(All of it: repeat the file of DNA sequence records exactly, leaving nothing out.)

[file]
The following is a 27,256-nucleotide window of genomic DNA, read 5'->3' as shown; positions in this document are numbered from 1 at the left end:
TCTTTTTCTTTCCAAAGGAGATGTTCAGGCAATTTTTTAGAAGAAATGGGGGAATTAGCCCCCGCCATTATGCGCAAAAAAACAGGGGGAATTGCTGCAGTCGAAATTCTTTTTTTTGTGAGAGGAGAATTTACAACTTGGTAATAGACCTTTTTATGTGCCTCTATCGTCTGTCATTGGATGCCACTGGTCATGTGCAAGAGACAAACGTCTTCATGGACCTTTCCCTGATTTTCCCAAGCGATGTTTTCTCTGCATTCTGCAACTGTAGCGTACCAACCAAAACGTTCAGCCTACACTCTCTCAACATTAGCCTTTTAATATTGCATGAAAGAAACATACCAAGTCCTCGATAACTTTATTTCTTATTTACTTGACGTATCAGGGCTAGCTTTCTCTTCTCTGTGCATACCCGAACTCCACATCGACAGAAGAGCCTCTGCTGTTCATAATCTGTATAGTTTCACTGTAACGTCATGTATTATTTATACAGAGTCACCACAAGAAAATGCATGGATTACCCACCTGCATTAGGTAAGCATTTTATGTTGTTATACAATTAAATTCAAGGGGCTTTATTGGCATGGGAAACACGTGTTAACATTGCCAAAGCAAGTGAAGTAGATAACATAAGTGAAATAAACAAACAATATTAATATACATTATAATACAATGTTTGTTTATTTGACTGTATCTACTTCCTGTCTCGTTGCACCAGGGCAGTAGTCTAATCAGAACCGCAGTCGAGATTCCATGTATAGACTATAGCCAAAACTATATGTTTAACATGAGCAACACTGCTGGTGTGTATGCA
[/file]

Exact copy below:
The following is a 27,256-nucleotide window of genomic DNA, read 5'->3' as shown; positions in this document are numbered from 1 at the left end:
TCTTTTTCTTTCCAAAGGAGATGTTCAGGCAATTTTTTAGAAGAAATGGGGGAATTAGCCCCCGCCATTATGCGCAAAAAAACAGGGGGAATTGCTGCAGTCGAAATTCTTTTTTTTGTGAGAGGAGAATTTACAACTTGGTAATAGACCTTTTTATGTGCCTCTATCGTCTGTCATTGGATGCCACTGGTCATGTGCAAGAGACAAACGTCTTCATGGACCTTTCCCTGATTTTCCCAAGCGATGTTTTCTCTGCATTCTGCAACTGTAGCGTACCAACCAAAACGTTCAGCCTACACTCTCTCAACATTAGCCTTTTAATATTGCATGAAAGAAACATACCAAGTCCTCGATAACTTTATTTCTTATTTACTTGACGTATCAGGGCTAGCTTTCTCTTCTCTGTGCATACCCGAACTCCACATCGACAGAAGAGCCTCTGCTGTTCATAATCTGTATAGTTTCACTGTAACGTCATGTATTATTTATACAGAGTCACCACAAGAAAATGCATGGATTACCCACCTGCATTAGGTAAGCATTTTATGTTGTTATACAATTAAATTCAAGGGGCTTTATTGGCATGGGAAACACGTGTTAACATTGCCAAAGCAAGTGAAGTAGATAACATAAGTGAAATAAACAAACAATATTAATATACATTATAATACAATGTTTGTTTATTTGACTGTATCTACTTCCTGTCTCGTTGCACCAGGGCAGTAGTCTAATCAGAACCGCAGTCGAGATTCCATGTATAGACTATAGCCAAAACTATATGTTTAACATGAGCAACACTGCTGGTGTGTATGCA